Folk Stories of Taiwan
"Folk Stories of Taiwan" is part of the Taiwanese Tradition
Series presented by the Culture Committee, Houston Taiwanese School of
Languages and Culture. It explores some of Taiwanese folk tales, parables
and mythologies, and introduces some of Taiwan's geographic landmarks and
historical heroes as well. Through them, you may find a moral or religious
lesson or the values underlying the culture. Hopefully, this will help you
understand the difference between American and Taiwanese cultures.
What is special about the stories in this book is that most of the
articles were translated or edited by second-generation Taiwanese
Americans. They are attending high school, college or graduate school, and
some of them have attended this Taiwanese School.
The Legend of Sun-Moon Lake
- This myth originates from the Shao tribe, living in Central Taiwan.
The "holding ball dance" was originally a popular game among
the southern aborigines. The story tells of the sacrifices of a young
couple in search of the sun and the moon to save people's lives.
The Legend of Muddy River
- Chou Shui Hsi is the largest river in Taiwan. It originates from Mt.
Chi-Lai and passes through several big pristine forests. Soil and
sediment is carried downstream from the mountains, making the river
muddy, as the name implies.
The Lake of the Sisters and the Three Brothers
- On the famous Mount Ali (Alishan), the Lake of the Sisters and Three
brothers accompany eachother, making for a harmonious natural scenery.
Read this aboriginal legend to find out how this came about.
Ban Pin Shan
- Ban Pin Shan means "Half-faced mountain". It is named as
its shape implies. This story tells about the virtue of integrity and
the values of kindness and selflessness.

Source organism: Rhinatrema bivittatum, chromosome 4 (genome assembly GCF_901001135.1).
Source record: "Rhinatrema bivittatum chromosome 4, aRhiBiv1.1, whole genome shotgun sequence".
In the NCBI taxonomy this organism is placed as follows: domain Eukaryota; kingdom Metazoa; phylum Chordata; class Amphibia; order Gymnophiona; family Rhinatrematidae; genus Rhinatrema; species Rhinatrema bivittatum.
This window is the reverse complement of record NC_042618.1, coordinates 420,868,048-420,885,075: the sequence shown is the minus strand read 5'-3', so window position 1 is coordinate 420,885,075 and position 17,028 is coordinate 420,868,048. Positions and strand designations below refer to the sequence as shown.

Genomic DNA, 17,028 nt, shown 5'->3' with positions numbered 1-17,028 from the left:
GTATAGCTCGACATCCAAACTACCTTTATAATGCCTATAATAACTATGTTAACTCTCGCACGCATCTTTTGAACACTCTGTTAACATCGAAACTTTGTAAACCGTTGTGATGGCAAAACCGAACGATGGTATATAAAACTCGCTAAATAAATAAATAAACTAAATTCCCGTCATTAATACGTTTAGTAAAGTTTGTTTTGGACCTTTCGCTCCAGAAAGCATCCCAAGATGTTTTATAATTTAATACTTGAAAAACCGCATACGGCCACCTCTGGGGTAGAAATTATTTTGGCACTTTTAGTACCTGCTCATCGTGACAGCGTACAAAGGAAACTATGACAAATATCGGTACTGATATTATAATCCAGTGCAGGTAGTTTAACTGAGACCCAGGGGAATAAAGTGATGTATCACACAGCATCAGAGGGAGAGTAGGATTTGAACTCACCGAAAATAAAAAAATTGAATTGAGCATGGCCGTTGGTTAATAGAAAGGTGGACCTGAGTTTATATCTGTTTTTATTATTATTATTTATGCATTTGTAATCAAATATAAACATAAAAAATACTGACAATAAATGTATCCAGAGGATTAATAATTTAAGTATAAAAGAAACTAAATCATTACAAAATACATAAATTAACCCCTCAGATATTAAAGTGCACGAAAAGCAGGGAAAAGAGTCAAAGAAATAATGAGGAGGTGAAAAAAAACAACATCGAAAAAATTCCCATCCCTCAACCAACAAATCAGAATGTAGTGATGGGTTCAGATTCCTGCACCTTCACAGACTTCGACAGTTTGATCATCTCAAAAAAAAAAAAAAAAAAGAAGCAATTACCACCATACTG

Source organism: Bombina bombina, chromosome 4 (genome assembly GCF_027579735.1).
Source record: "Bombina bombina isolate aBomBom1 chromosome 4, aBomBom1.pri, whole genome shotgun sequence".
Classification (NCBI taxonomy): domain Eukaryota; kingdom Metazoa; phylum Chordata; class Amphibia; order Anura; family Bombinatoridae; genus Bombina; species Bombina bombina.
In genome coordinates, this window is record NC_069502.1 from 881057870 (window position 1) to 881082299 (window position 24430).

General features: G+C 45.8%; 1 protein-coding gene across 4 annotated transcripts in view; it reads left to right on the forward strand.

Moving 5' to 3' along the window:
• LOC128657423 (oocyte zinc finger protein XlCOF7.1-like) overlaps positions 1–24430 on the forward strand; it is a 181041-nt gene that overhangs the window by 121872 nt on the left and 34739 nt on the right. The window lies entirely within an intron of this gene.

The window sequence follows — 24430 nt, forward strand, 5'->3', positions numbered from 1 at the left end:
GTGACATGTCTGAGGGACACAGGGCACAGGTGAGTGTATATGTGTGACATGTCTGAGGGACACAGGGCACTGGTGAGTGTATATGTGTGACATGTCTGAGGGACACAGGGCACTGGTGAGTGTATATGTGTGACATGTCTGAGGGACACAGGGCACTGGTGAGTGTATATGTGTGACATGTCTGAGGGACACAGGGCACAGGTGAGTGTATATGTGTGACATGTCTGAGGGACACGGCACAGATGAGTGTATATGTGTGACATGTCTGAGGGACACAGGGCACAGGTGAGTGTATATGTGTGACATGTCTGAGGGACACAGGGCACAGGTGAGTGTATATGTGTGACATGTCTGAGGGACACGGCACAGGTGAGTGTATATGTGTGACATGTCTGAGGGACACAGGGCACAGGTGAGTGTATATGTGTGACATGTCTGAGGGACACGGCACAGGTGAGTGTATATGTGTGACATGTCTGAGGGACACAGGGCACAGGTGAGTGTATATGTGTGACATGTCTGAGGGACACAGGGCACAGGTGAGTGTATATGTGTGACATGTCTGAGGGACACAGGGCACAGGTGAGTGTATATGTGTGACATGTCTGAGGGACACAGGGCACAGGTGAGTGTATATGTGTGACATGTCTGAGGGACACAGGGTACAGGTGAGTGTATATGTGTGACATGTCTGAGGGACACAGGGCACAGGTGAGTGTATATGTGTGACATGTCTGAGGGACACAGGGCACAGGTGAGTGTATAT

The Aboriginal Hero
- The Atayal tribe suffered for many years under the harsh rule of the
Japanese. Eventually, this tribe revolted and fought for their freedom.
many lives were lost. This famous "Wu-She" incident inspired
many Taiwanese to stand up against Japanese rule.
The Tigress Witch (Hoko Po)
- Do you believe in the strange ability of animals to change themselves
into humans ? Remember the story of the three little pigs ? Read this
story about a smart little Taiwanese girl named A-kim, and her encounter
with the Tigress Witch.
Little Frog in the Well
- Many people are only aware of the things they see and hear in their
own small world. They often ignore what's going on outside of their
daily lives. This can be bad, as the small frog in this story learned.
Background on Taiwan
Taiwan is located between the Philippines and Japan, 100 miles off the
coast of China. It is roughly the size of the Netherlands and the state of
West Virginia, USA. A number of smaller, nearby islands have had historic
association with Taiwan, including the Pescadores, Green Island, Orchid
Island, and Shiao LiuChiu.
About 15% of Taiwan's residents are refugees from the mainland who came
over with the KMT in 1945-1949 and their Taiwanborn descendants. The rest
of the population are called 'native Taiwanese', who are the descendants
of the settlers who arrived 350 or more years ago who intermarried with
the Malay-Polynesian indigenous population. About 70% are 'Minnan' and
speak the 'Hoklo' language. Another 12-15% are descended from Hakka
immigrants and speak the 'Hakka' language. Approximately 1.8 percent of
the people are Indigenous people of Malay-Polynesian descent; there are
approximately ten tribes with distinct languages and cultures.
Throughout 400 years of history, Taiwan has been occupied by the Dutch,
Spanish, Chinese, and Japanese. Although Chinese culture has exerted a
considerable influence on local traditions, Japanese and Western culture
have as well. There are also some uniquely Taiwanese aspects of local
culture, such as opera, folk music, literature and film.
Those interested in Taiwanese
traditional puppet theatre and who have "Big-5"
character-capability, can visit the site of the Academia Sinica.
© Houston Taiwanese School of Languages and Culture, 1995
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